WASHINGTON — Google, Microsoft, Oracle and Amazon Web Services will each share a piece of the Defense Department’s $9 billion contract to build out its key military cloud computing backbone, the Pentagon announced today after delaying the awards earlier this year.
The companies were awarded a contract for the Joint Warfighter Cloud Capability (JWCC), which is meant to provide DoD “with enterprise-wide, globally available cloud services across all security domains and classification levels, from the strategic level to the tactical edge,” according to today’s announcement.
JWCC is a multi-vendor, multi-cloud follow up to the infamous single-source Joint Enterprise Defense Infrastructure contract, which was worth up to $10 billion and canceled in 2021 after a lengthy legal battle.
Contracts for JWCC were initially expected to be awarded in April, but after receiving proposals, DoD decided to delay the award to take a longer look at the offerings. Last November, DoD issued solicitations to all four Google, Microsoft, Oracle and Amazon.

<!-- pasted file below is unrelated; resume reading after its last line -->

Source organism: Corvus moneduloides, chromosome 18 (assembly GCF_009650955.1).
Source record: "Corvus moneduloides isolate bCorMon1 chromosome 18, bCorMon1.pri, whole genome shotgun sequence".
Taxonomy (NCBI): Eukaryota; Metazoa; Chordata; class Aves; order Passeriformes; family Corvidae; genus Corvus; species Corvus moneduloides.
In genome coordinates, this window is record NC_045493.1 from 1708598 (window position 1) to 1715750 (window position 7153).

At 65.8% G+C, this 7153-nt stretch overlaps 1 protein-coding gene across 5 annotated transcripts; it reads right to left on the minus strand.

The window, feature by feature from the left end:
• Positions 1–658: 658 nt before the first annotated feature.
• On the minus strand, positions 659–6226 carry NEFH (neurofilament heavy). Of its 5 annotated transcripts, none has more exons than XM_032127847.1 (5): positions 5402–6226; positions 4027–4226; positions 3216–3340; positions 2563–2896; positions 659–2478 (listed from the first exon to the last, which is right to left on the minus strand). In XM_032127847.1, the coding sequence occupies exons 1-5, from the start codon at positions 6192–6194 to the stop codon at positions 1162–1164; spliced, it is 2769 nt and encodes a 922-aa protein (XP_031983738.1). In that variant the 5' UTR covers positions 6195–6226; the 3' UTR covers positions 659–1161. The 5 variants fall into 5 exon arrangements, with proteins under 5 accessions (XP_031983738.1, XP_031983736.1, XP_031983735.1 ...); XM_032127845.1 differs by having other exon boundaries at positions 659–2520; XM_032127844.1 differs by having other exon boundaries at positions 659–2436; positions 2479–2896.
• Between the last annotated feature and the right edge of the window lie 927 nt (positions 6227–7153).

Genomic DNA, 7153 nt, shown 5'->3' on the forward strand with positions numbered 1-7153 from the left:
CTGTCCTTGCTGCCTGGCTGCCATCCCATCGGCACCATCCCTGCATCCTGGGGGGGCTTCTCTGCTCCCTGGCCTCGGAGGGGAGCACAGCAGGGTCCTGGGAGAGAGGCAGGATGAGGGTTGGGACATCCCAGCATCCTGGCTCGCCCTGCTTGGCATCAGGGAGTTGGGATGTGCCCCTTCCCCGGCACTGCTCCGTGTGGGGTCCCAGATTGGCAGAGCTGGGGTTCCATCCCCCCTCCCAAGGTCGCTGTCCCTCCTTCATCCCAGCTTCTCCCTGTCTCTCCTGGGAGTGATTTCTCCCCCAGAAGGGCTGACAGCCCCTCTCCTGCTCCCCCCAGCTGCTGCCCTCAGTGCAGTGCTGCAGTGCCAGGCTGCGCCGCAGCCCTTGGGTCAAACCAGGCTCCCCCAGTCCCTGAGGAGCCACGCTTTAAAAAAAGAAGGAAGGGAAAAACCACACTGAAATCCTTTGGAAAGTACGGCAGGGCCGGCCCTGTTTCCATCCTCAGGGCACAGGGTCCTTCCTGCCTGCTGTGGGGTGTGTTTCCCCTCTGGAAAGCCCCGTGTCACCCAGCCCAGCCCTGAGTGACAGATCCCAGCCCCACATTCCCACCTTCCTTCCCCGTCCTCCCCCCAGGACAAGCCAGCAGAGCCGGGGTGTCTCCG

According to today’s announcement, funds will be obligated on individual orders as they are issued and the estimated completion date is June 8, 2028. The aim is to meet specific capability gaps spanning all classification levels — unclassified, secret and top secret.
Sharon Woods, director of the Defense Information Systems Agency, laid out the timeline in November for the classification levels:
“So the timeline of the contract is that the unclassified environment will be available 30 days after contract award, secret is 60 days out per contract award, and then top secret is 180 days after contract award,” Woods said. “Each of the vendors are in different levels of maturity, and so some vendors need to deliver more quickly than others. But those are the requirements under the contract.”